The main thing I look for whenever I’m giving an Alexander Technique lesson to a musician for the first time is preparation.
I want to see what my student does those brief seconds before she or he starts to play.
Playing music involves movement, and movement requires preparation, whether it is done consciously or unconsciously. In short, this preparation could be described as habit.
But before I observe my student play for the first time, I spend lots of time asking questions. I want to get an idea not only of the challenges that have led this student to seek my help, but also, the thinking involved in playing music. It is this thinking that is often the foundation of the habits.
These musicians will have a large array of preparation habits, and I’ve never yet encountered two musicians who share identical habits.
Having said that, I can say that all of the musicians who come my way for help have one habit in common: They begin preparing to play by tensing themselves up.
In other words, the movement organized to play that first note involves lots of muscular contraction. A good deal of this muscular contraction is not only unnecessary to sustain the act of playing the instrument, but it is also unnecessary to begin the act of playing.
Much of this muscular organization can be attributed to attitude and belief. If you believe you need to tense yourself up to play, then you certainly will, for better or for worse.
But here’s the thing about virtually all human movement: It can begin with release instead of tension.
That’s right, the movement can start by letting something go, but un-latching something in yourself.
For example, if you’re standing and you wish to begin to walk, you can tense your neck and shoulders as you pull yourself down into your pelvis onto one side of your body to de-weight the leg necessary to start the first step, then pull your leg up into your pelvis in order to bend your knee. (This is a fairly apt description of what many people do as they begin to walk.)
On the other hand, you can move from standing into a walk by having these three things coming into play:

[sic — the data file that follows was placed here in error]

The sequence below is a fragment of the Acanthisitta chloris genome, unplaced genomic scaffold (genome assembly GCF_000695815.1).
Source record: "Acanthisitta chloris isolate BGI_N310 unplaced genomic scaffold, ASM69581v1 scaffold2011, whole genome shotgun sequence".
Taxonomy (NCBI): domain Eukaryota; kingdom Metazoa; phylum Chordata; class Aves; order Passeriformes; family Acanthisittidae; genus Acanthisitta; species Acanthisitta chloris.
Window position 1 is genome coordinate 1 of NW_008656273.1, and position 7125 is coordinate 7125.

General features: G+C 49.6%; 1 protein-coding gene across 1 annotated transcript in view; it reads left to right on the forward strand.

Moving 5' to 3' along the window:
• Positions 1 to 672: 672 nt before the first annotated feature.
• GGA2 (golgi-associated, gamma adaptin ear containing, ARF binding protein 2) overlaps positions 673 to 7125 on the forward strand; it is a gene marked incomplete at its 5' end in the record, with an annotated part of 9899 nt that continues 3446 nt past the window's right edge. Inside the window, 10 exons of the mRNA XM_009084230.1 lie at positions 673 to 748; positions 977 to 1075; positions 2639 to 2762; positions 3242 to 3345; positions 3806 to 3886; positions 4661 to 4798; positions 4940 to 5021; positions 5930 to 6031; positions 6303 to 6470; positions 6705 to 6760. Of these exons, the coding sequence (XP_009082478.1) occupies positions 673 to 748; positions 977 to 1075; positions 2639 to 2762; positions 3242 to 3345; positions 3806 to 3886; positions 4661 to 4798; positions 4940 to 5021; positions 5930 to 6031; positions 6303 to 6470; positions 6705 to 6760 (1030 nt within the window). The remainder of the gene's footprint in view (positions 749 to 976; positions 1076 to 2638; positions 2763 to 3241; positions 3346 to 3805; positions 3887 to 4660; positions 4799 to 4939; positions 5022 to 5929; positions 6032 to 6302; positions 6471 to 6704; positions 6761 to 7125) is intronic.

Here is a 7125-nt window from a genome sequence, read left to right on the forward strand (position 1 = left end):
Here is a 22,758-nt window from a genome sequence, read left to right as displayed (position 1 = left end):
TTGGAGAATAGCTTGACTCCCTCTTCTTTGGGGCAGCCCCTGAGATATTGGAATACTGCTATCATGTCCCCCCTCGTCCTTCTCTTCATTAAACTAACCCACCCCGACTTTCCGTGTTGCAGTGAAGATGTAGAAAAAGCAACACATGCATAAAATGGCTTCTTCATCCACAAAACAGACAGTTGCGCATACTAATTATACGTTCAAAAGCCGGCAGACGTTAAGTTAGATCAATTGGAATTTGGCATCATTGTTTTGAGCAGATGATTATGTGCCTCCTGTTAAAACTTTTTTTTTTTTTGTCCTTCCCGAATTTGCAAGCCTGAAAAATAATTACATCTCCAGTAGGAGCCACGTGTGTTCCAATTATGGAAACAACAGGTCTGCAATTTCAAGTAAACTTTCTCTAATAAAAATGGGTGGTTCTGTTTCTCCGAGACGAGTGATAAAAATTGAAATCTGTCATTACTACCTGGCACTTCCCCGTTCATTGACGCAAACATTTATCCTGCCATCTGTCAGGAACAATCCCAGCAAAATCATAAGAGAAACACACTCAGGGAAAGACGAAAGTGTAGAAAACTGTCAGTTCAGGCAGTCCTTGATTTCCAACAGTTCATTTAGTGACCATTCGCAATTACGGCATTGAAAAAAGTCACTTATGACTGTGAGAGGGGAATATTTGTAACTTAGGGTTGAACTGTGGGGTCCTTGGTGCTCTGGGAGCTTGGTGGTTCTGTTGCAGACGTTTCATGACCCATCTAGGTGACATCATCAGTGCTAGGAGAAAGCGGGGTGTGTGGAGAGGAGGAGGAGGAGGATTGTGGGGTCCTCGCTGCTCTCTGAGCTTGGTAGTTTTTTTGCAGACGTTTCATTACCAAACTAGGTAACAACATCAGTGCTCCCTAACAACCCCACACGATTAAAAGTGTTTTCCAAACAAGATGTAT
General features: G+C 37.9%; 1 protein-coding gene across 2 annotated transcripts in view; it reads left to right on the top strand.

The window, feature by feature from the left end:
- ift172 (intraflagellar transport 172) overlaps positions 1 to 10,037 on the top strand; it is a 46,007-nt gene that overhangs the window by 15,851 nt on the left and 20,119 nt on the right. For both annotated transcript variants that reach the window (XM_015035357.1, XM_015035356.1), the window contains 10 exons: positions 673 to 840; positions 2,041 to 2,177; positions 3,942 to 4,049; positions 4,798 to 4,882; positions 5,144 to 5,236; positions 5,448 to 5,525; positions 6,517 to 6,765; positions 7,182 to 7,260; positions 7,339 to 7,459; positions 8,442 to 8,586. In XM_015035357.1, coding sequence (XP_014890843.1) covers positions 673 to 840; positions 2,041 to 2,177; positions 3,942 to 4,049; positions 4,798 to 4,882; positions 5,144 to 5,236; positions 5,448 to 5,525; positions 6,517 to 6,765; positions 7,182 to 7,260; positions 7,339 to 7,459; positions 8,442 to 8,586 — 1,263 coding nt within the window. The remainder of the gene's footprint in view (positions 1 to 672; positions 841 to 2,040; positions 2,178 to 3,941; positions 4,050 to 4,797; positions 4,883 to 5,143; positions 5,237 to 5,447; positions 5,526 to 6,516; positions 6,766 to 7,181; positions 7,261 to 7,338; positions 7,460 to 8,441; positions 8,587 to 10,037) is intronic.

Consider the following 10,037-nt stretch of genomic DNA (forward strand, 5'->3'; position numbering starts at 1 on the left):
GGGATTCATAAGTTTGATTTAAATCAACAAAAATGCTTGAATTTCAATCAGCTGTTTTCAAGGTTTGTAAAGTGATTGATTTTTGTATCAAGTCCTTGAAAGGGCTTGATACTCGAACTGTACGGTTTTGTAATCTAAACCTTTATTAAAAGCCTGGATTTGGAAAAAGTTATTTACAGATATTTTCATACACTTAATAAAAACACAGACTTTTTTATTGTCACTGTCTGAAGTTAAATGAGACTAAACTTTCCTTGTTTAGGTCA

1. The intention to walk.
2. A light, upward organization in your body from your feet to the crown of your head (which involves letting your spine lengthen by releasing up and away from the ground).
3. A release in your ankles to allow your upwardly directed weight to fall forward to begin the walk as you release your knee to bend a leg.
(Try this sometime, and notice the difference. You’ll most likely feel lighter, taller and freer as you walk.)
Now to be clear, this isn’t a matter of relaxing every muscle in your body before you move. Even if you were able to do so (you actually can’t), you would fall into a heap on the ground.
No, what I’m talking about is a very simple principle: By starting the movement from muscular release, the rest of your body is free to make the muscular contractions necessary to carry out the movement in a more efficient way.
You can take this model into other common activities. For example, to speak or sing, you can start by the movement by releasing your jaw to let your mouth open.
Even picking something up off of the floor, you can begin the movement by releasing the joints necessary to let you bend down to take hold of the object on the floor. And then as you take the weight of the object you, rise by letting your weight release forward and up over your feet as you also let your shoulders release and widen to accept the load. (Now the tension necessary to carry the load is in play.)
And so it can be with playing your instrument. All you need to do is observer and redirect. Here are few things to pay attention to:
- You can start by noticing all the gestures you make as you go from a state of “not playing” to “playing” as you hold your instrument.
- Notice in particular what you do with your head, neck and shoulders that brief moment before you begin to play. Do you brace yourself by tightening your neck and pulling your head downwards onto your spine? Do you begin to pull your shoulders down into your ribs? Or pull them up toward your ears?
- Do you begin to lock your knees? Stiffen your ankles? Grab the floor with your feet? (instead of letting your feet release into the floor)
- What do you do with your eyes? Does your gaze become intense and focused? Does your brow furl up?
- Does your jaw begin to tense? How about your tongue? Your facial mask?
- And how about your breathing? If you’re singing or playing a wind instrument, are you making noisy, gasping inhalations as you suck in the air by overly tensing your neck and back muscles? (And if you’re not playing a wind instrument, are you beginning each phrase by sucking in air?)
If you find yourself starting to play with any (or all) of these gestures of tension, start by changing your attitude. See where you can substitute muscular contraction with muscular release.
For example, rather than tensing your neck and tightening your chest and shoulders to noisily suck in air before blowing that first note, think instead that the breath can come in as a quick and light reflexive movement made possible as a result of letting go of the muscles in your neck, shoulders, ribs and back. You might be surprised at how easily and how quickly and fully your inhalation becomes when this actually happens.
So pay attention to yourself as you play. Find ways to initiate those first movements of playing your instrument with as much release as possible. Then let the muscles in your body respond naturally and effectively to the task at hand.
By changing your attitude about movement in this way, you’ll gradually begin to redifine how little effort is actually needed to play your instrument. In doing so you can expect a lifetime of growth, improvement and increased satisfaction.